We seem to be moving from a world where markets ruled to one where politics rules: the politics of nationalism and confrontation, of East versus West instead of East and West. Weijian Shan, economist, businessman, investor, shares his unique perspective, not just on global markets, but on how the world really works.
Weijian Shan is chairman and CEO of PAG, a leading Asia-focused private equity firm. Prior to PAG, he was a partner of the private equity firm TPG, and co-managing partner of TPG Asia (formerly known as Newbridge Capital). Over two decades, Weijian Shan has led a number of landmark transactions that have returned billions of dollars in profit to his firms’ investors. Previously, Shan was a managing director of JP Morgan, and an assistant professor at the Wharton School of the University of Pennsylvania. In his youth, he spent several years working as a laborer in the Gobi Desert of China. He holds an M.A. and a Ph.D. from the University of California, Berkeley, and an M.B.A. from the University of San Francisco. Shan is the author of Money Games: The Inside Story of How American Dealmakers Saved Korea’s Most Iconic Bank (2020) and Out of the Gobi: My Story of China and America (2019). His articles and commentary have been published in the Financial Times, The New York Times, The Wall Street Journal, Foreign Affairs, The Economist and many other publications.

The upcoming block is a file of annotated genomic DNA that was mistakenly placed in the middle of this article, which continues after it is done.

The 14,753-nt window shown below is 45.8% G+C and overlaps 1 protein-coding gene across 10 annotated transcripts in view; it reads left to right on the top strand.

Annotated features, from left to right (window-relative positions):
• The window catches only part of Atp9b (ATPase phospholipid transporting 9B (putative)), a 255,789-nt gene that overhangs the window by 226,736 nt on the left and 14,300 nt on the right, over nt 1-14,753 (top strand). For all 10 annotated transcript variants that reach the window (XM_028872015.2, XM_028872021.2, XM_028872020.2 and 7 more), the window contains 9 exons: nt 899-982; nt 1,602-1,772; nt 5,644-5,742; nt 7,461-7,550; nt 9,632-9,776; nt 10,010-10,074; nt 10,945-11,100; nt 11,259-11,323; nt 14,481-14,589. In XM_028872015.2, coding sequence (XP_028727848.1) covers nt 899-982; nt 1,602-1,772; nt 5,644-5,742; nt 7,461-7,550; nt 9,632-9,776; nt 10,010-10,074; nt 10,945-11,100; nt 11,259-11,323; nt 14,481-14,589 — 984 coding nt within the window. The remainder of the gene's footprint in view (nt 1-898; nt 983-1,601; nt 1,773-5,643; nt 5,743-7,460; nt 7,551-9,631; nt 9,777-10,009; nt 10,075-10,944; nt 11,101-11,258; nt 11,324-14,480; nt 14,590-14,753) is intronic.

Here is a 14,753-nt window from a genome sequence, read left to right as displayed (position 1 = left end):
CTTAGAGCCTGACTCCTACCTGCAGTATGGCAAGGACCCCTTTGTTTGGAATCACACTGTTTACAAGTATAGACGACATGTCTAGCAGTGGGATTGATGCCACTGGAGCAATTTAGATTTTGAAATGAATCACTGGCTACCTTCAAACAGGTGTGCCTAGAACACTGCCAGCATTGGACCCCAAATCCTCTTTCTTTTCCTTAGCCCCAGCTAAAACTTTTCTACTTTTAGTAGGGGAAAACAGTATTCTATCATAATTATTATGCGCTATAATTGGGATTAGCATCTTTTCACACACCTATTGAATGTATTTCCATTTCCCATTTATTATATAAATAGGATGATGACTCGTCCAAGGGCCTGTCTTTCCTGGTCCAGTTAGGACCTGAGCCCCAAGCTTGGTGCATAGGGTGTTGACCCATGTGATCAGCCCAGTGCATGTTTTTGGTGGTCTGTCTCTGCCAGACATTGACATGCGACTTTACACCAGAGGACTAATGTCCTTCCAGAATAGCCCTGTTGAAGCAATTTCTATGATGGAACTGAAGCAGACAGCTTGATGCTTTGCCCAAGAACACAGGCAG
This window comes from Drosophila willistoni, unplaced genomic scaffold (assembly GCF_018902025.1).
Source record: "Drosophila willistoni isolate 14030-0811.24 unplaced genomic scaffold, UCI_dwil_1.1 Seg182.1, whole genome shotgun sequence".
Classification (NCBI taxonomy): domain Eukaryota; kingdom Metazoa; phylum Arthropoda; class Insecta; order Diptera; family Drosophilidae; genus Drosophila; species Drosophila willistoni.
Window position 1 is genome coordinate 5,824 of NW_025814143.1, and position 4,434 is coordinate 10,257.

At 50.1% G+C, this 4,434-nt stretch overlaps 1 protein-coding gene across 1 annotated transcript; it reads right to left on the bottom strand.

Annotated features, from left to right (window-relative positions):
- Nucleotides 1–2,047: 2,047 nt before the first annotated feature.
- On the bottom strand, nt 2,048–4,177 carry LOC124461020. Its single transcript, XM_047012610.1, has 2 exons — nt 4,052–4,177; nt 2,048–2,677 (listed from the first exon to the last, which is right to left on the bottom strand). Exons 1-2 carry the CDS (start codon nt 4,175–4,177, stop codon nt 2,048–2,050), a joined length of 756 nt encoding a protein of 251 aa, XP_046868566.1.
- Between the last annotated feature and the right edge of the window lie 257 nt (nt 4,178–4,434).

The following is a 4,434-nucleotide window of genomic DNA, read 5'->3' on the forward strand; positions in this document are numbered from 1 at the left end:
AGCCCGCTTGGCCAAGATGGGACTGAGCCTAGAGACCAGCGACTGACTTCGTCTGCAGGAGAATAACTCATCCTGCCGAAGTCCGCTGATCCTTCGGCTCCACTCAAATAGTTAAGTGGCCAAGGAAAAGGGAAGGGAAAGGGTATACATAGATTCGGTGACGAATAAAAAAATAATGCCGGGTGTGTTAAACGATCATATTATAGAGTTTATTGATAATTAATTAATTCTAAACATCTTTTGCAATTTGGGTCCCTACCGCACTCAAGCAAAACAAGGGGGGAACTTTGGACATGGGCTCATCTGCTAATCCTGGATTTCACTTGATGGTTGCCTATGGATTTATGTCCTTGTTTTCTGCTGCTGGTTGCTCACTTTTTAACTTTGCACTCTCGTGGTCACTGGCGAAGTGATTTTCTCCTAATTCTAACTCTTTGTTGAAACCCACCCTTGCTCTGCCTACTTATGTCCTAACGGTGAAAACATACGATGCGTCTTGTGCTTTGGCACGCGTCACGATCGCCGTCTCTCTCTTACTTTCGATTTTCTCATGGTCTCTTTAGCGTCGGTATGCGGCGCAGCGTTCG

“We have gone…more than two years of trade war between the United States and China. And that of course does nobody any good. And in fact, it has not changed anything, China’s surplus with the United States remains, America still runs a large trade deficit”.
— Weijian Shan
It wasn’t that long ago that globalization was almost universally perceived as a good thing, when policy makers celebrated free trade agreements, and when countries competed to lower barriers to the free flow of goods, technology, and money. But something in the global zeitgeist seems to have shifted from free trade and open markets to decoupling, national champions, re-shoring, industrial policy.
We seem to be moving from a world where markets ruled to one where politics rules: the politics of nationalism and confrontation, of East versus West instead of East and West.
In this week’s New Thinking for a New World podcast, Weijian Shan, economist, businessman, investor, and author based in Hong Kong, shares his unique perspective, not just on global markets, but on how the world really works. He is chairman and CEO of PAG, one of Asia’s leading investment firms, and author of two books, Money Games: The Inside Story of How American Deal makers Saved Korea’s Most Iconic Bank, and Out of the Gobi: My Story of China and America.
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